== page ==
Friday, October 4, 2013
Movie Appraisal: Premonition (Yogen) (予言) (2004)
I love horror movies because of what they can do when they are spot on. A good horror movie won't just scare you, it will make you a wreck of a person. Once you get into a horror movie, really experience it, it can become a transcendent incident unto itself. That probably makes no sense. Let me put it this way: if a good horror movie can scare you, a great one will be a lingering fear within you for the rest of your life. You will think back on it as things happen in your daily life. It will become a part of you just as easily as the bad or mediocre horror movies are forgotten memories, only dredged up if you actively think about that certain movie.
Yogen, or Premonition to us English speakers, is such a movie. I don't even have words for what i just watched. I mean, yes, I'll write down a ton of words, but none of them will be a meaningful as my reactions as I watched this movie. Very few movies make me react viscerally to them. I can only tick off a few: Possession from 1981, Jacob's Ladder, 1408, and that's about it. I mean, I'm sure there are a couple of others that I'm simply not remembering, but this movie... this movie was brilliant in every sense of the word.
It was not shot as a horror movie, and with most of the film being setup, it had very few moments of actual horror. But when those moments popped up it certainly hit me in a very visceral way. I was shocked at some of the things that happen in this movie, and not simply jump-scare shocked, but truly horrified at what happens. It is a slow-burn of a movie, even at only about an hour-and-a-half long. It feels like a much longer film.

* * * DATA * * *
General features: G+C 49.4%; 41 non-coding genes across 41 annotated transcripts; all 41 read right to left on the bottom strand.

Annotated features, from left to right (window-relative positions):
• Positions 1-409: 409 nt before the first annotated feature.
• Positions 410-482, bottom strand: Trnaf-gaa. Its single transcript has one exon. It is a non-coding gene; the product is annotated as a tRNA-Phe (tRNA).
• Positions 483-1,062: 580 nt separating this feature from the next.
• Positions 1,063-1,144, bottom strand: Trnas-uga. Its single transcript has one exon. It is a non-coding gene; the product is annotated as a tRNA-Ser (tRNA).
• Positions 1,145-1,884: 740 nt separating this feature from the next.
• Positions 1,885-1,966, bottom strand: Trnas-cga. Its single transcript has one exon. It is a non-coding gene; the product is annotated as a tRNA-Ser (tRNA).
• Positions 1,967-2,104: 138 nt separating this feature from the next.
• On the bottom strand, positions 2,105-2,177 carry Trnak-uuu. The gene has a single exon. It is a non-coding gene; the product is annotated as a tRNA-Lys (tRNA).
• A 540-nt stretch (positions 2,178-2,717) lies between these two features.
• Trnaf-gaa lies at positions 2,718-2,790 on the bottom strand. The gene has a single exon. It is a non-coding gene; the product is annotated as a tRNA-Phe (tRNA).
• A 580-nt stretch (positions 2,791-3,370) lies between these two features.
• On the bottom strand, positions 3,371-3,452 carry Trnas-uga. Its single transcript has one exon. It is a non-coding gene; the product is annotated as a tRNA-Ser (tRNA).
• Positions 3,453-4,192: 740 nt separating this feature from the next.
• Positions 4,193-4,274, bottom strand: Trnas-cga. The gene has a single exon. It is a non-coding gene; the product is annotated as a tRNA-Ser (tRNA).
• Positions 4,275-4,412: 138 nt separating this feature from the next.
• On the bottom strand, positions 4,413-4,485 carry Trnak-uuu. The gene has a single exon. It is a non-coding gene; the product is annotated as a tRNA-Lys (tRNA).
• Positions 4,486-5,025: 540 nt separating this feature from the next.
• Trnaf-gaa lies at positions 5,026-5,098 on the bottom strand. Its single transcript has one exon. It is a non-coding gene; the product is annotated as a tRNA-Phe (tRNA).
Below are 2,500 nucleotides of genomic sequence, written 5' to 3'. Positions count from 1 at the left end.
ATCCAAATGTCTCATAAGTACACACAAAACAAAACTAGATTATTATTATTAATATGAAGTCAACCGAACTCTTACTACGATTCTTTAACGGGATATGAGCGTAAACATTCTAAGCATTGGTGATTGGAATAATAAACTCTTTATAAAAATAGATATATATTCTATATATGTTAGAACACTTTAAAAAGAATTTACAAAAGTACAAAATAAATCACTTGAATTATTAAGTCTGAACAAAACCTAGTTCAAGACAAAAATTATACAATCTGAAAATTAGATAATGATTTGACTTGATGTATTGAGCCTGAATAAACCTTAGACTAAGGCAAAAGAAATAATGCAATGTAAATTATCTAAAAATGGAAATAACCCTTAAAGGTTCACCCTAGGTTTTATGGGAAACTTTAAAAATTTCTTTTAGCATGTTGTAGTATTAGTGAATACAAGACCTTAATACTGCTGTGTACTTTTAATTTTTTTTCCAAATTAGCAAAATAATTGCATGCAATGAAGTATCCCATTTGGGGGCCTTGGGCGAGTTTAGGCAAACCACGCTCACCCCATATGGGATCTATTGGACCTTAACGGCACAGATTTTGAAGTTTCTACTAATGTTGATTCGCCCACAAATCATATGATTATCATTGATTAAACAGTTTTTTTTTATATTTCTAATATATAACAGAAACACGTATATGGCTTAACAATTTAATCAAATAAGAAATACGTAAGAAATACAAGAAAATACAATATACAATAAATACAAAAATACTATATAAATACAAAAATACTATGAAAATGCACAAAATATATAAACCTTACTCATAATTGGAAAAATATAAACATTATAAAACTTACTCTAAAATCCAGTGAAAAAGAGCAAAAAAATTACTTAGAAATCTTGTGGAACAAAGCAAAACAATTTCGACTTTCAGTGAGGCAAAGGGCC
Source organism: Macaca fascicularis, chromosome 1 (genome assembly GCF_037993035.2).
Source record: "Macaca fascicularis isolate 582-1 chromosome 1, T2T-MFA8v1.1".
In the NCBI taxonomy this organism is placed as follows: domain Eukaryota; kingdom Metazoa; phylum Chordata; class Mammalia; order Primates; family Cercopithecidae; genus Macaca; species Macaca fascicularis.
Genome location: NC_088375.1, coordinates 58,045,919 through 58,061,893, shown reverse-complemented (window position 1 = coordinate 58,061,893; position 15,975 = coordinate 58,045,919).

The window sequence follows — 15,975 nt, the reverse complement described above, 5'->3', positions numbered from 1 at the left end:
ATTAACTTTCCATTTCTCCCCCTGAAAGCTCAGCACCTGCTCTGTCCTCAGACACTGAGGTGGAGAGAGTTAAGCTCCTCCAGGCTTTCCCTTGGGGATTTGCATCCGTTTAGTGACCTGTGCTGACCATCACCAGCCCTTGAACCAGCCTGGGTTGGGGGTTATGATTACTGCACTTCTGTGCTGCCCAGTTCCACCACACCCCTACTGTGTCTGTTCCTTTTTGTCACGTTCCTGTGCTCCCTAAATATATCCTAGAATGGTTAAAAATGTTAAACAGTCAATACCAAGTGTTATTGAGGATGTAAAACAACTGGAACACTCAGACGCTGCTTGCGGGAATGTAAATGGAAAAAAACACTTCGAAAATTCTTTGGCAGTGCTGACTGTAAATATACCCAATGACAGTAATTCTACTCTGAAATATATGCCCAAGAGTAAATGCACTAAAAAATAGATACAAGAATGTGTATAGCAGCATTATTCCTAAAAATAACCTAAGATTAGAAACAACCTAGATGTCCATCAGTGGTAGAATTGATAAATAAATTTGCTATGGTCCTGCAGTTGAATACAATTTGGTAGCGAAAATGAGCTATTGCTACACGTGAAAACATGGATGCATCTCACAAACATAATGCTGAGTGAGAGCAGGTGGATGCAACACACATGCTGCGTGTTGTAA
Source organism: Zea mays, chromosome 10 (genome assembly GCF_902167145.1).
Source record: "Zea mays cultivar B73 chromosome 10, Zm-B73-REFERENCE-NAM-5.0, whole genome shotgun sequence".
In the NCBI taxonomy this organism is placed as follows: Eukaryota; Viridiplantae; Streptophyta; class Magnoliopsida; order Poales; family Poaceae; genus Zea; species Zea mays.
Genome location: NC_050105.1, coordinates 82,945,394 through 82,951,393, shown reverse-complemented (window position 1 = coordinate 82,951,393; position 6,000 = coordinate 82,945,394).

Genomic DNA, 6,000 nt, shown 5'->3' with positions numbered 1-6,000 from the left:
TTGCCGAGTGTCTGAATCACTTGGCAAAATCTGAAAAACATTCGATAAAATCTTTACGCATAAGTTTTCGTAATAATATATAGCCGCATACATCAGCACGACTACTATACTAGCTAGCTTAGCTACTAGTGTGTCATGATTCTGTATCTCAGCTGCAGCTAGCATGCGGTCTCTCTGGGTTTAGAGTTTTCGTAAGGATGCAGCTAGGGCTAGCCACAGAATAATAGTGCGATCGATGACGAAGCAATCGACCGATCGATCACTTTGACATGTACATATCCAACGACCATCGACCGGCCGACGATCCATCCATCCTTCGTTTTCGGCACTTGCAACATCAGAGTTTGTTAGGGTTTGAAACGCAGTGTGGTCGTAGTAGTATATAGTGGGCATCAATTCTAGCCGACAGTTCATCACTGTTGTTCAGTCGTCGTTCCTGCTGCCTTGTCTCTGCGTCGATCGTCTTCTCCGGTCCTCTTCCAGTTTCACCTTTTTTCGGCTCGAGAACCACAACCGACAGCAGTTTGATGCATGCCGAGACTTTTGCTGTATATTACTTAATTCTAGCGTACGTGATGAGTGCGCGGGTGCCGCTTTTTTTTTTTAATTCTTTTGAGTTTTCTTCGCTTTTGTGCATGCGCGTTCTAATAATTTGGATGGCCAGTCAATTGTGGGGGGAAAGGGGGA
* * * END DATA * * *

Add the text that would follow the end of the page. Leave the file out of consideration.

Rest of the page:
As I said before, most of the movie is setup. It establishes the rules of this movie universe. It sets up the whole idea of fate, and that some people seem to be "gifted" to see what could happen in the future, or in this case, who will die and how. And these are not peaceful deaths either, but deaths of a violent and often very sudden nature. While we see very little of the actual deaths and dying, the ones that we do get to see are awful, really be benchmarks in how to film a death in a horror movie.
But would I even call this a horror movie? I was certainly shocked and horrified, but horror doesn't rightly describe this film. It is a film about terror, about trying to understand the workings of the universe and being completely unable to do so in any meaningful way. It is a film that shockingly states that there is very little we can do against the universe, and in the end we can only truly somewhat control our own fate and nothing else.
The movie is about a man, an overworked, very stressed out man named Hideki, who needs to send an email to his work, but that decision ultimately leads to his daughter being killed in a car accident. And that accident is so sudden that it literally shocked me out of my seat. His life turns into a mess. He loses, or gives up, his wife. And his whole demeanor changes. It doesn't change because his daughter dies though. It changes because he sees, or thinks he sees, a newspaper article concerning her death before she dies. He does nothing, and his guilt is what drives a wedge between his wife and himself, and basically everybody else as well.
Over time he starts seeing more of these newspapers around, foretelling deaths and terrible things. And he continues to do nothing about it. He doesn't try to change anything.He simply gets freaked out and doesn't want to deal with it. Then, when he sees a student of his in his newspaper of fate, getting stabbed to death, he tries to get involved, only to be too late to save her.